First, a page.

Hopper Season! Learn How to use the Hopper Dropper Rig Effectively for Fly Fishing Summer Trout
The Hopper Dropper rig is very effective rig for trout fishing all summer long. This wonderful rig will allow you to get the best of both worlds; both dry fly and nymph fishing simultaneously.
We all have those days in the summer where you know there is the opportunity for a big fish to come up to the surface and eat a hopper, but most of the fish are not actively feeding on the top. The best way to maximize your catch is to employ both the dry fly hopper and your nymphs a short ways under the surface. We would almost all prefer to see a massive trout come up and eat the hopper, but it just doesn’t always work out that way. This is also an very effective rig during the salmon fly and golden stone hatches. Any fly large enough to float nymphs will do the job
How to rig the Hopper Dropper for Fly Fishing Trout
You will need to ensure that your hopper is capable of holding up the weight of the nymph, so try to use a hopper or chernobyl ant that is made with thick foam. I will usually use the thickest and most buoyant foam available to tie my flies with. By using ultra thick foam you will usually be able to float multiple nymphs with no trouble at all. Personally I try to limit my nymphs below a chernobyl ant or hopper to 1 or 2. More than two nymphs can become a big mess in a hurry once you hook a fish (especially when it eats the hopper). Most areas it would be against the law to use more than 3 hooks anyway, so be sure to check your local regulations before employing this deadly strategy on your local trout population.
Tying the proper Size Tippet to the Bend of Your Hook
Tie your 3x or 4x tippet to the bend of your hoppers hook. I usually use anywhere from 1 foot to 5 feet dependent upon the depth I think the fish are. My standard length is 2.5 feet using 3x tippet. I use the clinch knot for this particular tie.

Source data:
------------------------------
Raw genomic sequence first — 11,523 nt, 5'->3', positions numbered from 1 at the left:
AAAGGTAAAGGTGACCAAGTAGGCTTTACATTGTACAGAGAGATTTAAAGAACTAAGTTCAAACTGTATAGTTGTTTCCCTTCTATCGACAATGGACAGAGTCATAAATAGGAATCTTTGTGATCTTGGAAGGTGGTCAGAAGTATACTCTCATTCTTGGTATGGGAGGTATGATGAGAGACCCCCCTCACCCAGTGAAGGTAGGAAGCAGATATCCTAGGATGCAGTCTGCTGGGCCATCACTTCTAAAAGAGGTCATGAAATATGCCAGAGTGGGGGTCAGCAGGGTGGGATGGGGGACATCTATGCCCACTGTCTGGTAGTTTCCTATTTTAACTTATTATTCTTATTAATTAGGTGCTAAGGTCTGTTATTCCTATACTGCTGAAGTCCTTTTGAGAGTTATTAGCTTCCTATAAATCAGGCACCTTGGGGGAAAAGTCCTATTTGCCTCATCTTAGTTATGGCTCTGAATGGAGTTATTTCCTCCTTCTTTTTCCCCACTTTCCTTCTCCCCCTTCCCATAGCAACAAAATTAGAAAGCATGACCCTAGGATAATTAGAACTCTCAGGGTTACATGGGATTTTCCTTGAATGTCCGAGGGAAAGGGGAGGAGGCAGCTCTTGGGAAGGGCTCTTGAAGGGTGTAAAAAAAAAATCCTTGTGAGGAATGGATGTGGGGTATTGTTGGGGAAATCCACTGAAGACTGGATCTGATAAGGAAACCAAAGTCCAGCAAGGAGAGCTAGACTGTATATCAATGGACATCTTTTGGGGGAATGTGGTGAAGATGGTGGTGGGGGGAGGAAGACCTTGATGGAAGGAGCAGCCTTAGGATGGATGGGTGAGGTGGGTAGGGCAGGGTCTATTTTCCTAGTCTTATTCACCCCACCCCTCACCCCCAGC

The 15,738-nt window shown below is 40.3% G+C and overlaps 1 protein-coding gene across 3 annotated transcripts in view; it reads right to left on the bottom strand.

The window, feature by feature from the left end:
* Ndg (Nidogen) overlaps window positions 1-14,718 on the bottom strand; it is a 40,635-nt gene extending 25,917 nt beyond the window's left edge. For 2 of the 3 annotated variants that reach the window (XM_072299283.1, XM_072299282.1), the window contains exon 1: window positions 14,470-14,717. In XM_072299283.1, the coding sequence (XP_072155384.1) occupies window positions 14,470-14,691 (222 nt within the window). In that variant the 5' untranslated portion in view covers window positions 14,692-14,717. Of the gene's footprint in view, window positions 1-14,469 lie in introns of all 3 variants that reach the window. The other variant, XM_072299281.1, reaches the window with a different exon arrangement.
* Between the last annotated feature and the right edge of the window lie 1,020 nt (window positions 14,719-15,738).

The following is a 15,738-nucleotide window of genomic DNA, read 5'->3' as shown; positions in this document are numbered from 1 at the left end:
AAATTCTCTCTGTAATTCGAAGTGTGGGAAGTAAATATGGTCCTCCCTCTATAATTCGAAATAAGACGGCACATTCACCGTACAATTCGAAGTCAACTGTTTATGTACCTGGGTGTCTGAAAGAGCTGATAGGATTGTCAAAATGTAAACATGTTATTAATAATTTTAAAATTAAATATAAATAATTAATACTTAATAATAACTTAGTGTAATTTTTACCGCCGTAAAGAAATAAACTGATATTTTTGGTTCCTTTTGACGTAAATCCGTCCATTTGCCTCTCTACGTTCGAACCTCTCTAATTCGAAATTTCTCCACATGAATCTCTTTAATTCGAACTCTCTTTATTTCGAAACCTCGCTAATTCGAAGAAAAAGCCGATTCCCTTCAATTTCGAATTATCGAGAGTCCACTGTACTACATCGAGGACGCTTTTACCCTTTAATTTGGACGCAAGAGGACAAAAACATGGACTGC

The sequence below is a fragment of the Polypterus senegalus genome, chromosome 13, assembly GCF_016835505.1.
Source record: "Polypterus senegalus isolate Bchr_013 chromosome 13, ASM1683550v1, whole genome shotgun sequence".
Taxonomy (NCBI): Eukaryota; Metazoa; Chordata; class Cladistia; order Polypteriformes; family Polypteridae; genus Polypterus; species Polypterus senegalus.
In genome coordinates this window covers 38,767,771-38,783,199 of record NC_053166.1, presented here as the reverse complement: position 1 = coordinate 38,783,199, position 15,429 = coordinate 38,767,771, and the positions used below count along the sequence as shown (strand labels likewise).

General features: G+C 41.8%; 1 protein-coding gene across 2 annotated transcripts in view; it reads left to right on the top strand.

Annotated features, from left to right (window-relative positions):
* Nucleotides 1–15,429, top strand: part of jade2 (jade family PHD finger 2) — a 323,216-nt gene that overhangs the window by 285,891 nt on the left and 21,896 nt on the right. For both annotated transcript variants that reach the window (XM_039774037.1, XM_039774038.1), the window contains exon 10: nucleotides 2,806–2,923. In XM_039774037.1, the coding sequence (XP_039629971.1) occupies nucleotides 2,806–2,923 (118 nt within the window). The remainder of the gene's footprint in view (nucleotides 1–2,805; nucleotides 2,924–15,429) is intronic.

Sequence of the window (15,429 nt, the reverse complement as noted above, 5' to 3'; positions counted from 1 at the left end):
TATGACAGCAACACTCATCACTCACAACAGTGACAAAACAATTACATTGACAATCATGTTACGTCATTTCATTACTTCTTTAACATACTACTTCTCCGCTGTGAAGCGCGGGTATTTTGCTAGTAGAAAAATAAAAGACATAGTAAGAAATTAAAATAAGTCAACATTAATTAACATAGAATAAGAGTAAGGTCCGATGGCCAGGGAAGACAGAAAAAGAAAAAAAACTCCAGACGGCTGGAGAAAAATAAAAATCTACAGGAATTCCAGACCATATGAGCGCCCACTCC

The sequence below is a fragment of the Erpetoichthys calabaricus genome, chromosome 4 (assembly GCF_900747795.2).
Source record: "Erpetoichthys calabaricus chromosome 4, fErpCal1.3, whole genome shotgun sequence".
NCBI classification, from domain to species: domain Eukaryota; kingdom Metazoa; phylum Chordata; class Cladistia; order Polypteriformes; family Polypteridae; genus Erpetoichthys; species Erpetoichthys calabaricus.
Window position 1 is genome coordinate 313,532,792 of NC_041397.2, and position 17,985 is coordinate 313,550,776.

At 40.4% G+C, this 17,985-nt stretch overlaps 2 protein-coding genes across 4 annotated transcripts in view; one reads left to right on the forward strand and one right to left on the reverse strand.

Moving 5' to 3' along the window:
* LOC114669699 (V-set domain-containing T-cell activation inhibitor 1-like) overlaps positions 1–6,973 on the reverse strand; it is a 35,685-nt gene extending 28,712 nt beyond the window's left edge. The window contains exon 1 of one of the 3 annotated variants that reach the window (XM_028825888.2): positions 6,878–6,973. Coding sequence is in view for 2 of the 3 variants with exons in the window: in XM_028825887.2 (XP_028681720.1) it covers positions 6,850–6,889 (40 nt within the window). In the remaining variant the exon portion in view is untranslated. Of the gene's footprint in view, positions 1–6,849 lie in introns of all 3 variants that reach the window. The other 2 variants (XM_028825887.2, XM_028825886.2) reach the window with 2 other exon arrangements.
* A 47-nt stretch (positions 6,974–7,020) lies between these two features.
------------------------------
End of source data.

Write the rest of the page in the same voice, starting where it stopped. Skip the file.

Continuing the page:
Tip: If you are using very light or weightless nymphs you will be better off using lighter tippet. The lighter and thinner 4x-5x will cut the water and allow your nymphs to sink faster. Using 3x and a weightless nymph will take (dependent on your rivers current) up to 15 feet of drag free drifting to get down to its maximum depth (because of the extra surface area of the heavy line).
Using a Multiple Nymph Hopper Dropper Rig
To use more than one nymph you will simply need to tie and extra 12″ of tipper to the bend of your first nymph. I try to make the distance between the first and second nymph about 50% of the length of the first bit of line coming off the hopper or chernobyl ant. For example if I use 3 feet of line between my hopper and nymph #1 then I will use approximately 1-1.5 feet of line between nymph one and two.
Tip: Always try to place your heaviest nymph at the highest position on your rig and get smaller with each nymph. This will limit the amount of tangles. So from heaviest to smallest in that exact order will ensure your flies lay out and roll properly with minimum problems. This is sort of the same effect that a tapered leader has to your casting.
Picking the Best Nymphs for Use
If you are fishing in an area with slow current and shallow riffles you will be able to use some very light nymphs. Beware that at the end of most riffles will likely be a drop off, and you should choose a weighted nymph for those areas. In faster currents you will need a heavy nymph on your hopper dropper to get down quickly in order to catch the most trout.
Detecting the Strike
Treat your hopper the same way you would treat a strike indicator or bobber. That means proper mending and no dragging flies. If your floating fly is dragging, that means your nymphs are never getting to the proper depth because they are being trolled by the floater.
Don’t think that you are going to see your hopper or chernobyl ant go shooting under the water like a rocket when you get a hit. These fish are not going to eat the nymph and go swimming off, they will eat it and sit there waiting for more. Don’t expect alarms and bells to go off telling you you have a strike, because 99% of the time it will be very subtle. Usually you will have about 1-2 seconds to set the hook before the fish spits the fly, so there can be no hesitation! You yourself a favor and don’t be that guy who thinks every actual strike is the nymph bumping rocks, because you won’t ever hook fish that way. If you see your dry fly even move 1 inch set the hook. The person who sets the hook on every movement of the fly WILL be the one who hooks the most trout using the hopper dropper.
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